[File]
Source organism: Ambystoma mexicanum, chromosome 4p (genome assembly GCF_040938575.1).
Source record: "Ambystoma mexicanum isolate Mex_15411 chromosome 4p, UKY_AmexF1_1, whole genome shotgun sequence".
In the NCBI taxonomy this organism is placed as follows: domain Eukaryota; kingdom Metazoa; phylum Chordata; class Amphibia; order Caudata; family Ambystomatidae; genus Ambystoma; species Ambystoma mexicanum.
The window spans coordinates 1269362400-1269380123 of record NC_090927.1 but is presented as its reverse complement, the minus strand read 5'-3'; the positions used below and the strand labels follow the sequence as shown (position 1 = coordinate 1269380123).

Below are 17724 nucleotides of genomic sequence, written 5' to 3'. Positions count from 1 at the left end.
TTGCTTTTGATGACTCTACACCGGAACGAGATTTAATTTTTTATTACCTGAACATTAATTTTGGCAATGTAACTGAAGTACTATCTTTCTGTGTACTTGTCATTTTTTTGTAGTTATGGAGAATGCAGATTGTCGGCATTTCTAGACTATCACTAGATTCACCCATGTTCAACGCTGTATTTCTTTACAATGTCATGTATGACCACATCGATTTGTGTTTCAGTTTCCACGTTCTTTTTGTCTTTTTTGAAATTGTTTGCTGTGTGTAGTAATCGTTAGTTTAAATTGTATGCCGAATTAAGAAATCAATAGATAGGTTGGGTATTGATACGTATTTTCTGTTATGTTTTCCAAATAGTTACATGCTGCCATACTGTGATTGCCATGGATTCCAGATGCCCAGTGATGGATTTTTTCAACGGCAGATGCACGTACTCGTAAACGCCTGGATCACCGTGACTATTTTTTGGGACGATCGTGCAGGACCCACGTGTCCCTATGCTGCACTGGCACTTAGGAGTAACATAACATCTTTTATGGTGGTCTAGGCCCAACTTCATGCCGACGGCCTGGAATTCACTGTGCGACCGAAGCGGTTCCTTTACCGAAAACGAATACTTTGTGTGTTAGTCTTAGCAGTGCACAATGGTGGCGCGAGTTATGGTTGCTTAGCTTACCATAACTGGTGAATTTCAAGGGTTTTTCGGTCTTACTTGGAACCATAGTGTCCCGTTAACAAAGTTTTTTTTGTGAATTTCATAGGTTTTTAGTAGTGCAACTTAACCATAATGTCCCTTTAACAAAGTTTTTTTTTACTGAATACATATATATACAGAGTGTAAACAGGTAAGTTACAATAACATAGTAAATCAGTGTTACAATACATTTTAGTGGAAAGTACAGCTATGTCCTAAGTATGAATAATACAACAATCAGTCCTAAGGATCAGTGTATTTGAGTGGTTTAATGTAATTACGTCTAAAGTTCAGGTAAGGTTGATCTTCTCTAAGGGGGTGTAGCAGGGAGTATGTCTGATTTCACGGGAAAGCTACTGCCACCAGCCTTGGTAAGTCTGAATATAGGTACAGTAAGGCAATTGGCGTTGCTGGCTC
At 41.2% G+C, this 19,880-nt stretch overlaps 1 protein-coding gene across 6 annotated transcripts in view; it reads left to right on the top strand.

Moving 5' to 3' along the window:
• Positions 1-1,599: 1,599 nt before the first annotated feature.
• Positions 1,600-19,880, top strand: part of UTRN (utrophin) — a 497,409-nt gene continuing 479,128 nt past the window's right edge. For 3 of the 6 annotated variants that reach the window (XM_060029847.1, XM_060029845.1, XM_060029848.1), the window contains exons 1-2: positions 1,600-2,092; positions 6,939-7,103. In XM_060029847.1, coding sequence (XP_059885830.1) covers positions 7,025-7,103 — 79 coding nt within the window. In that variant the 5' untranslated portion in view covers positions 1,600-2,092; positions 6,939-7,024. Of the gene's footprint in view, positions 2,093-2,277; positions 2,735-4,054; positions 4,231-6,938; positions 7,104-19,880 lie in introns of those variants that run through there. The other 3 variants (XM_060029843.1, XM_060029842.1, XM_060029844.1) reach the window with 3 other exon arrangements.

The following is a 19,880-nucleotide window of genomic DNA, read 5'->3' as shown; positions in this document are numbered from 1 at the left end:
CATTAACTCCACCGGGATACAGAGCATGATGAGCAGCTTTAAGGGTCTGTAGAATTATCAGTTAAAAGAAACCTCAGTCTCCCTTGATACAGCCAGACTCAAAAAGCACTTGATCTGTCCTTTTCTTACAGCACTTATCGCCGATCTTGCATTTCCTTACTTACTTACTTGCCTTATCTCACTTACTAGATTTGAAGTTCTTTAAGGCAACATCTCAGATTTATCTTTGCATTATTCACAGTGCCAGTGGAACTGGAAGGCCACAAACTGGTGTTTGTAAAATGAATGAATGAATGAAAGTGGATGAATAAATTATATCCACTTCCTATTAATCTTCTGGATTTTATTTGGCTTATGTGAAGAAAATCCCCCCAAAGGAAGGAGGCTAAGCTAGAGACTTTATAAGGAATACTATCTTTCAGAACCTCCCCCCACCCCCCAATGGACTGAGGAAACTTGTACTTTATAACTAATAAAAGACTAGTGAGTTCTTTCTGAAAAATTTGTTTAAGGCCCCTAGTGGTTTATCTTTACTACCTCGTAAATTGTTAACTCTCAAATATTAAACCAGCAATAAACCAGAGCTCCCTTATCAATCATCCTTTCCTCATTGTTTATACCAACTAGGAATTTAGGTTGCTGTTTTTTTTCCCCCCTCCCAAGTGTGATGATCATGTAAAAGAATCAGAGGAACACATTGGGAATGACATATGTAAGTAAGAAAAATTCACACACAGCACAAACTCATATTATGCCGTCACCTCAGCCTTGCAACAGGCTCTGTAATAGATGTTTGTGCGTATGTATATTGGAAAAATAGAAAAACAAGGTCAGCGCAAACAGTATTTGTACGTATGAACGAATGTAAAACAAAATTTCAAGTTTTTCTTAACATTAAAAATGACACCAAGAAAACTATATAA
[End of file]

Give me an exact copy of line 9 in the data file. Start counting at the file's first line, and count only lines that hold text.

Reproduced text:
• Positions 1-1,599: 1,599 nt before the first annotated feature.